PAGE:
Former Controller for Texas Insurer Sentenced for Wire Fraud Scheme
The former controller for a Houston-based property/casualty insurance company has been sentenced to 120 months in federal prison for her conviction of conspiracy to commit wire fraud involving almost $1 million in loss to the victim company, according to the U.S. attorney’s office.
U.S. Attorney José Angel Moreno said Carla Jean Johnson, 40, of Houston, was sentenced by U.S. District Judge Melinda Harmon. The announcement noted that Johnson abused a position of trust, using her leadership role to involve 13 others to assist in the theft which took place over a two-year period.
Johnson, the former controller for Columbia Lloyd’s, will be required to serve a three-year-term of supervised release upon completion of her prison sentence and was ordered to pay $977,418.38 in restitution. The court stated that the defendant’s actions “substantially affected the company and individuals to a great degree.”
The one-count indictment, returned Dec. 14, 2010, alleged that Johnson worked as controller of a Houston insurance company beginning in 2005. On or about, July 11, 2007, through July 11, 2009, Johnson began sending money from the company’s account to her friends, family and at least one co-worker, who would then return some of the money to Johnson.
On April 21, 2011, Johnson pleaded guilty to the wire fraud.
The fraud was discovered July 11, 2009, when Johnson and co-defendant Donnie Smith, 33, of Houston and Atlanta, Ga., tried to cash a Columbia Lloyd’s check for $180,000 made out to Smith at a local Wachovia branch. Johnson was fired from her position as controller July 13, 2009, when company officials confirmed to Wachovia that the check was fraudulently issued.
Upon a close examination of their accounts, the company, along with the FBI, discovered additional fraudulent withdrawals by Johnson. She had disguised her theft in some instances by listing the payee as an insurance company or by listing a claim or policy number on the document authorizing the transfer of money to a co-conspirator.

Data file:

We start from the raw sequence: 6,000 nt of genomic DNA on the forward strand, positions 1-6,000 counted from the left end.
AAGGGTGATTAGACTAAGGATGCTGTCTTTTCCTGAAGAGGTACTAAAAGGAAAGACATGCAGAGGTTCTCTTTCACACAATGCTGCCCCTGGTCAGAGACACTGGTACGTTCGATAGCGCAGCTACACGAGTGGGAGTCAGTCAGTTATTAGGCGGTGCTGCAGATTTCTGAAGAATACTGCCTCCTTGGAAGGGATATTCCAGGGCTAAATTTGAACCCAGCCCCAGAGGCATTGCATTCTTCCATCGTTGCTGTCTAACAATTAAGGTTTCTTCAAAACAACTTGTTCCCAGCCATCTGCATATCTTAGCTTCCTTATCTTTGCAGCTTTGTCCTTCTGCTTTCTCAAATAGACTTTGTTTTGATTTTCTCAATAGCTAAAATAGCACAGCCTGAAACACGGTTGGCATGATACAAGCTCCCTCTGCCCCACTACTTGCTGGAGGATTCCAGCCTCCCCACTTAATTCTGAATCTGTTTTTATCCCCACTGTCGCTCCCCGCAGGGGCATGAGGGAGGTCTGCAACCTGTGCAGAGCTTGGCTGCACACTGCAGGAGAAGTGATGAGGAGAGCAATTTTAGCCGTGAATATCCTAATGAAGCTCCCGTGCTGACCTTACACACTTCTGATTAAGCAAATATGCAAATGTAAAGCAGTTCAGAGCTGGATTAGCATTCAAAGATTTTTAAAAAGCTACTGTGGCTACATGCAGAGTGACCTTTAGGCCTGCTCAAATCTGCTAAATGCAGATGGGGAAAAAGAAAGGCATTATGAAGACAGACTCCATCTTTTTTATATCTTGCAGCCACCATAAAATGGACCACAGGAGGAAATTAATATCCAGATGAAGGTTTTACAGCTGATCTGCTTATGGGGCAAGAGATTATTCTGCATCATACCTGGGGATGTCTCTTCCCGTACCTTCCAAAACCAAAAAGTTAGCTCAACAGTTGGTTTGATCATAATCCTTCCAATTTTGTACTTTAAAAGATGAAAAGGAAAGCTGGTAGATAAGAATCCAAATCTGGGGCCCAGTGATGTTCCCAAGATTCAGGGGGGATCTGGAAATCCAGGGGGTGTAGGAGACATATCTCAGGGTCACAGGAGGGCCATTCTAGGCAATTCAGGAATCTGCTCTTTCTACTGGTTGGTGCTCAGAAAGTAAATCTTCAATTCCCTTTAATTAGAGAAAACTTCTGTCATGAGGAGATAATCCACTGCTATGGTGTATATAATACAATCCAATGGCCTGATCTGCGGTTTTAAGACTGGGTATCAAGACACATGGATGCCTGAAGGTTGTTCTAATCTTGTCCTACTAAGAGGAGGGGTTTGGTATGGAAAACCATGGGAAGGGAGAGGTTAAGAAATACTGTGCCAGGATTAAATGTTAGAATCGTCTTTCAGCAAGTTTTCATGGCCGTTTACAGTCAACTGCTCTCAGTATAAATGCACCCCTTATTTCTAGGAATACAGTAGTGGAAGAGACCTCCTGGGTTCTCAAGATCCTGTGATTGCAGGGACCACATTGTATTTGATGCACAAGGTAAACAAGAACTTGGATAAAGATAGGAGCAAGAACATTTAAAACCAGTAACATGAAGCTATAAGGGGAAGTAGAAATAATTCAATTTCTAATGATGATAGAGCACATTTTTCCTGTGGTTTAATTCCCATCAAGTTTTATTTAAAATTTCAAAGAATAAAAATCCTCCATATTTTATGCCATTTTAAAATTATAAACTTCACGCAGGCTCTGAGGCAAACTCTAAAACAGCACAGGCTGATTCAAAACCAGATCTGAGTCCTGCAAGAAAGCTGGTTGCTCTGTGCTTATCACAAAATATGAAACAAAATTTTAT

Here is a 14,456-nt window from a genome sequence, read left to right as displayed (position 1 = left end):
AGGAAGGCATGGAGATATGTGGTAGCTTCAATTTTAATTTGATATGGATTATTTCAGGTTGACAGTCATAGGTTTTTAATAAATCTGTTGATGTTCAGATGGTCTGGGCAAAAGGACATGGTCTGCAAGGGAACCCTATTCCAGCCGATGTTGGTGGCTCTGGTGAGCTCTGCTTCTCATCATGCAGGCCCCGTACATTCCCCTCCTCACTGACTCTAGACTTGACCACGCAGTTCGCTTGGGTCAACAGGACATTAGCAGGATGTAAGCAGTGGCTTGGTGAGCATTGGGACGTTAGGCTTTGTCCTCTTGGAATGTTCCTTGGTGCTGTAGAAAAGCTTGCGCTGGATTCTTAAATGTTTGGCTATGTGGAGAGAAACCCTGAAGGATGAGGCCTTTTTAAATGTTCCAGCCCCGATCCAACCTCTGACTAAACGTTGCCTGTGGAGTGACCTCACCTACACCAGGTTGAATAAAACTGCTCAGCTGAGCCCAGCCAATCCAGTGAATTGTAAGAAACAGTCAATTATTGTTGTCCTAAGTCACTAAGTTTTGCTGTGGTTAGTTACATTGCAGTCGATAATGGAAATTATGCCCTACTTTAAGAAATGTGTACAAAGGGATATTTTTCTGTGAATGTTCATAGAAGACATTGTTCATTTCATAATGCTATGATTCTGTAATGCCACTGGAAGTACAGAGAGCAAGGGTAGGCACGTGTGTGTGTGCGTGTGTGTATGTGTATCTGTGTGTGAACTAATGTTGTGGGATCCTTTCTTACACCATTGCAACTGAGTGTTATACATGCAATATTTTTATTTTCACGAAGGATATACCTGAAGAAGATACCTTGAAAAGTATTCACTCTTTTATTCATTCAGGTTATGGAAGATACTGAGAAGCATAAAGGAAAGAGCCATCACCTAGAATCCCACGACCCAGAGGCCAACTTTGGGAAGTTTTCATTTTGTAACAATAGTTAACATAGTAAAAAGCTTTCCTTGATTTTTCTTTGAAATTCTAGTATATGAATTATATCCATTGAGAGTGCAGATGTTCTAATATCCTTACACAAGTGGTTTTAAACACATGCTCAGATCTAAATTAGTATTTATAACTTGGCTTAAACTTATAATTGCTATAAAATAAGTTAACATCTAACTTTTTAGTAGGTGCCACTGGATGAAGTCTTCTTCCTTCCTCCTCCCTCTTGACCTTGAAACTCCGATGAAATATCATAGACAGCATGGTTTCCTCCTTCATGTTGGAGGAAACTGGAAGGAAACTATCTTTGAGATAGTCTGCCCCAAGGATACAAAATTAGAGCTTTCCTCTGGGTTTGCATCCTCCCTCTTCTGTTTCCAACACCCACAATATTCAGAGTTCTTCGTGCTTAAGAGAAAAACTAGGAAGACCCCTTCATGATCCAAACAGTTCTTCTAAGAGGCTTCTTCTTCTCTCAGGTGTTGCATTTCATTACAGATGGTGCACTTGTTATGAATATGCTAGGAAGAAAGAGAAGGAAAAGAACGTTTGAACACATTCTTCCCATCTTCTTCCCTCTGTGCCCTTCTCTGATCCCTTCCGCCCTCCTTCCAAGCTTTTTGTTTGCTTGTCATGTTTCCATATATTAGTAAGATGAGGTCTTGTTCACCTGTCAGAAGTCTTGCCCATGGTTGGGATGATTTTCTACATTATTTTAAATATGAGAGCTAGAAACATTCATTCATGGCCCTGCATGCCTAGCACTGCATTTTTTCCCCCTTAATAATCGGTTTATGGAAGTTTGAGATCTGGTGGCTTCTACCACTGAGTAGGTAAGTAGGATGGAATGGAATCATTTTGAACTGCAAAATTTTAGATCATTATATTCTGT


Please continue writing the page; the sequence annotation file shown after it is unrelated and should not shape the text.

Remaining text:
Johnson has been in federal custody without bond since her Dec. 20, 2010, arrest.
Smith previously pleaded guilty and was sentenced on Sept. 2, 2011, to 41 months in federal prison followed by three years of supervised release and ordered to pay $199,914 in restitution.
Another co-defendant, Royce Lamar Smith, 38, of Houston, pled guilty in April 2011 and was sentenced on Aug. 26, 2011, to 60 months imprisonment followed by a three-year-term of supervised release and ordered to pay $168,474.91 in restitution. Royce Smith was on state felony shock probation along with Johnson for a theft from Johnson’s prior employer in 2004.
Texas Car Dealer Convicted in Title Washing Scheme
A federal jury in Texas has convicted a car dealer from Rowlett for “title washing,” a fraudulent process through which a vehicle’s title is corruptly altered to conceal information that should normally be contained on the title, such as a previous salvaged title or a financial lienholder.
U.S. Attorney John E. Murphy said that 49-year-old car dealer Jerry Edward Weaver was found guilty after evidence presented during trial revealed that between June 2009 and October 2010, Weaver, co-defendant Babauk Omeed Harizavi of San Antonio, and others were involved in a scheme to defraud, by requesting and filing fraudulent paperwork with the Texas Department of Motor Vehicles seeking clean Texas vehicle titles using the mechanic’s lien process.
Upon receipt of the clean Texas vehicle titles, the defendants sold those vehicles to unsuspecting consumers or third parties without disclosing the past “certificate of destruction,” “salvage title,” or “parts only” title histories of those vehicles, according to the U.S. attorney’s office.
Weaver, Harizavi and their co-defendants are collectively responsible for 613 fraudulently obtained Texas vehicle titles issued by the Texas Department of Motor Vehicles based on fraudulently filed mechanic’s liens, the U.S. attorney’s office said.
Weaver was convicted on two counts of mail fraud. He faces up to 20 years in federal prison per count; sentencing is scheduled for January.
Co-defendants Babauk Omeed Harizavi of San Antonio, Hassane Mahmoud Kobeissi, of Swedesboro, N.J., Daniel Thomas Bass, of San Antonio, Texas, and Jayeshkum C. Patel, of Sayerville, N.J., previously pleaded guilty to mail fraud.
Hassane Mahmoud Kobeissi also pled guilty to smuggling goods from the United States.
Operation Title Sweep was initiated by the FBI in San Antonio, Texas Department of Public Safety, United States Postal Service and the National Insurance Crime Bureau. Also assisting were the Texas Department of Motor Vehicles and the Office of Inspector General – General Services Administration. The Hartford Insurance Agency also assisted in the investigation.
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